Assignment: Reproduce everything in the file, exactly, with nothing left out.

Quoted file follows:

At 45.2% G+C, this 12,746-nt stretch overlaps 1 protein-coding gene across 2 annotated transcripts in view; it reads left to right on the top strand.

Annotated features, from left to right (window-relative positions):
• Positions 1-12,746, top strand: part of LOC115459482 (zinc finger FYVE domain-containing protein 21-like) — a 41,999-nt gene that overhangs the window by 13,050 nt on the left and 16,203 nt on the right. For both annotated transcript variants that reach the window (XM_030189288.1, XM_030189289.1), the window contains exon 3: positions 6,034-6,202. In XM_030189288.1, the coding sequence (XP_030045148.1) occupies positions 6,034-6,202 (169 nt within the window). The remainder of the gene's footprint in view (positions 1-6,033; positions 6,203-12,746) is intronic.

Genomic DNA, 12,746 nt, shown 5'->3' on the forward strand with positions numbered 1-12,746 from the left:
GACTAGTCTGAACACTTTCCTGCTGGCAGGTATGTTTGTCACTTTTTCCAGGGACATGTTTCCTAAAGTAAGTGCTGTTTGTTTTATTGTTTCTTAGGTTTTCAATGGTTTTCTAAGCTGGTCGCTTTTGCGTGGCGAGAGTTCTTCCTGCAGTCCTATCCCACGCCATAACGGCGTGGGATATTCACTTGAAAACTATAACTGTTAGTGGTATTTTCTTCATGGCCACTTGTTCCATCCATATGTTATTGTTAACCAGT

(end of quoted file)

At 45.2% G+C, this 12,746-nt stretch overlaps 1 protein-coding gene across 2 annotated transcripts in view; it reads left to right on the top strand.

Annotated features, from left to right (window-relative positions):
• Positions 1-12,746, top strand: part of LOC115459482 (zinc finger FYVE domain-containing protein 21-like) — a 41,999-nt gene that overhangs the window by 13,050 nt on the left and 16,203 nt on the right. For both annotated transcript variants that reach the window (XM_030189288.1, XM_030189289.1), the window contains exon 3: positions 6,034-6,202. In XM_030189288.1, the coding sequence (XP_030045148.1) occupies positions 6,034-6,202 (169 nt within the window). The remainder of the gene's footprint in view (positions 1-6,033; positions 6,203-12,746) is intronic.

Genomic DNA, 12,746 nt, shown 5'->3' on the forward strand with positions numbered 1-12,746 from the left:
GACTAGTCTGAACACTTTCCTGCTGGCAGGTATGTTTGTCACTTTTTCCAGGGACATGTTTCCTAAAGTAAGTGCTGTTTGTTTTATTGTTTCTTAGGTTTTCAATGGTTTTCTAAGCTGGTCGCTTTTGCGTGGCGAGAGTTCTTCCTGCAGTCCTATCCCACGCCATAACGGCGTGGGATATTCACTTGAAAACTATAACTGTTAGTGGTATTTTCTTCATGGCCACTTGTTCCATCCATATGTTATTGTTAACCAGT